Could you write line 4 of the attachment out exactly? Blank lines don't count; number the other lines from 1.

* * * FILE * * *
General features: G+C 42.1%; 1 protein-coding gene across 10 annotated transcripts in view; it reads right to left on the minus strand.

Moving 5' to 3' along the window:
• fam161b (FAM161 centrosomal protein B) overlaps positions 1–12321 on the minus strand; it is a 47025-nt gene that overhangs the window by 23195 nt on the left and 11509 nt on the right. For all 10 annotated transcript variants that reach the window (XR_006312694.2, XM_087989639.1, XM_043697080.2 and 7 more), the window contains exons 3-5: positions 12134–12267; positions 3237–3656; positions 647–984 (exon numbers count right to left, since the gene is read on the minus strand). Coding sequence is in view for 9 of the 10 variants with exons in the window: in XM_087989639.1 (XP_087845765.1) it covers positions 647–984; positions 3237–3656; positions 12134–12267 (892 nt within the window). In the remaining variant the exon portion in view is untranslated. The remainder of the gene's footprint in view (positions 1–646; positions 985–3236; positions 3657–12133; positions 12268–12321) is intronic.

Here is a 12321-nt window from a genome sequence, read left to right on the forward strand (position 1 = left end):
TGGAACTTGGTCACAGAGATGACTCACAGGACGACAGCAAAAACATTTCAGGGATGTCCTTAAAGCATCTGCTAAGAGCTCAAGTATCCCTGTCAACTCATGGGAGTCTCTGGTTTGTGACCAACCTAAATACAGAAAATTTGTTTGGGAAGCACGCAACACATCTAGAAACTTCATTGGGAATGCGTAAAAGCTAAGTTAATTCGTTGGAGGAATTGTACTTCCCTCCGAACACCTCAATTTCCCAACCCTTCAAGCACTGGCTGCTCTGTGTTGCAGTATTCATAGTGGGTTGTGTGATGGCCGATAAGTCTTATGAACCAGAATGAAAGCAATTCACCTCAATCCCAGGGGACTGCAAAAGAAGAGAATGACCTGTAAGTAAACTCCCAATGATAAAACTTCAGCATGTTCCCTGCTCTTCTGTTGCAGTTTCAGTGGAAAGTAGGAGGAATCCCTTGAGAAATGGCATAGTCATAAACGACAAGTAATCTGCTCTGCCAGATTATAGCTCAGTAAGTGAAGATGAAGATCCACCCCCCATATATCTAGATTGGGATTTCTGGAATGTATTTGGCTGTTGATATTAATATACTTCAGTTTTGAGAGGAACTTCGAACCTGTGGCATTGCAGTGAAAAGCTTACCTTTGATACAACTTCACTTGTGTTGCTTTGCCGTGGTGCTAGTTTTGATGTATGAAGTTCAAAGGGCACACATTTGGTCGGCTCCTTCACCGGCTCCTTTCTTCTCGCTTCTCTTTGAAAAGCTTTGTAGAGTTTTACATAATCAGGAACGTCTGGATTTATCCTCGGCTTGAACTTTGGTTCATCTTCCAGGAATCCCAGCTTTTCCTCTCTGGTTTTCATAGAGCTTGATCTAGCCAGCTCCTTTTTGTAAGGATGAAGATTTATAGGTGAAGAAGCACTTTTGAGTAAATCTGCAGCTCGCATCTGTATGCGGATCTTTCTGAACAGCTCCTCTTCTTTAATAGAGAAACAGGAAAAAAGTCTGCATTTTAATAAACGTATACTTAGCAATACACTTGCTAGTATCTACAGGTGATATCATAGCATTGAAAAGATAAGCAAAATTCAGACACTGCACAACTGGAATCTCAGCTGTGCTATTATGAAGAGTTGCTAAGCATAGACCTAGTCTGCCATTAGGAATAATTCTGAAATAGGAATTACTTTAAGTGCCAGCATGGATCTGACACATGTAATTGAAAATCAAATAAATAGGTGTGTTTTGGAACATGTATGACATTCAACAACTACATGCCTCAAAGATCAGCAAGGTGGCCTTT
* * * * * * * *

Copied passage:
Here is a 12321-nt window from a genome sequence, read left to right on the forward strand (position 1 = left end):